If Ben Bernanke and the fools at the Fed actually thought the industrial economy was recovering, they’d jack up interest rates. When the prime rate is up around 5%, you’ll know the industrial economy is back on track. Alternatively, you can monitor the extinction rate of non-human species.
The world’s first peak-oil recession has come to a close, according to third-quarter numbers invented by the federal government. Apparently flooding big banks, insurance companies, and automobile manufacturers with fiat currency interrupted the plummeting descent of American Empire. The stock markets skyrocketed expectedly. Predictably, so did the commodities markets.
The property of rich folks has always been more important than the lives of the poor, a fact that will continue to create misery for the “other” 99% of us until the entire industrial economy fails. Personally, I can hardly wait.
I was among the final baby boomers born in the United States. Along with my entire generation, I owe the world an apology. My generation abandoned a worthy dream, and it will cost all of us, but nobody more than civilized members of industrial society.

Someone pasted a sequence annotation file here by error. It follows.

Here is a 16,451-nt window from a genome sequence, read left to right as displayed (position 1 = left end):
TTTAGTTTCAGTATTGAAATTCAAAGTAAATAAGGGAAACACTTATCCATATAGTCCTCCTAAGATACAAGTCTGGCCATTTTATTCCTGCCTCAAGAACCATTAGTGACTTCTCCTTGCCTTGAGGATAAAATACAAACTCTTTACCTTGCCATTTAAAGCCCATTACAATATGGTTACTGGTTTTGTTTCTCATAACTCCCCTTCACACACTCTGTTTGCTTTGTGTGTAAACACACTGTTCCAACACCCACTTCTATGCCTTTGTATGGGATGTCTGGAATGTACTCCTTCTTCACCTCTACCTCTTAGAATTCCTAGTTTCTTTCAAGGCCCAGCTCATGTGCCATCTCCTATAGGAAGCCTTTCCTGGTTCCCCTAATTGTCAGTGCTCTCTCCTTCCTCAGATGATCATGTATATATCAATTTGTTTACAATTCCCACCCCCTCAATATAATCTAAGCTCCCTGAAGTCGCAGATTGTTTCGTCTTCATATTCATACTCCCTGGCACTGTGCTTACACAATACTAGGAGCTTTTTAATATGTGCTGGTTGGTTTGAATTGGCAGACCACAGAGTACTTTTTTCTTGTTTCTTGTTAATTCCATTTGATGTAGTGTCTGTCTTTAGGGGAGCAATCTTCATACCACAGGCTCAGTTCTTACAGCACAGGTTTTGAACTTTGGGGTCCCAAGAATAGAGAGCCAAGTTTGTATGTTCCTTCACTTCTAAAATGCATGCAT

Your medical doctor informs you: “You need to stop all industrial activities immediately, or you’ll be dead in twenty years. And so will your five-year-old child. You might die anyway — after all, nobody gets out alive — but your death is guaranteed if you do not stop relying on fossil fuels for travel, heating and cooling, drinking water out the tap, and buying food from the grocery store.”
Naturally, you go straight from the clinic to the nearest store. You need liquor, and time to ponder whether the trade-off is worth it.
Evolution demands short-term thinking focused on individual survival. Most attempts to overcome our evolutionarily hardwired absorption with self are selected against. The Overman is dead, killed by a high-fat diet and unwillingness to exercise. Reflexively, we follow him into the grave.
War is peace. Life is death. Left is right. And this Orwellian world grows more Orwellian with each passing day.